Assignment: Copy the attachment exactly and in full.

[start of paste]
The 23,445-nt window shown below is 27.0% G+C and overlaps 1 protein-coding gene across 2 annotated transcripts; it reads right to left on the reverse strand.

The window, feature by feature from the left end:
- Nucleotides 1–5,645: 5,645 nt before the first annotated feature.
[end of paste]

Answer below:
The 23,445-nt window shown below is 27.0% G+C and overlaps 1 protein-coding gene across 2 annotated transcripts; it reads right to left on the reverse strand.

The window, feature by feature from the left end:
- Nucleotides 1–5,645: 5,645 nt before the first annotated feature.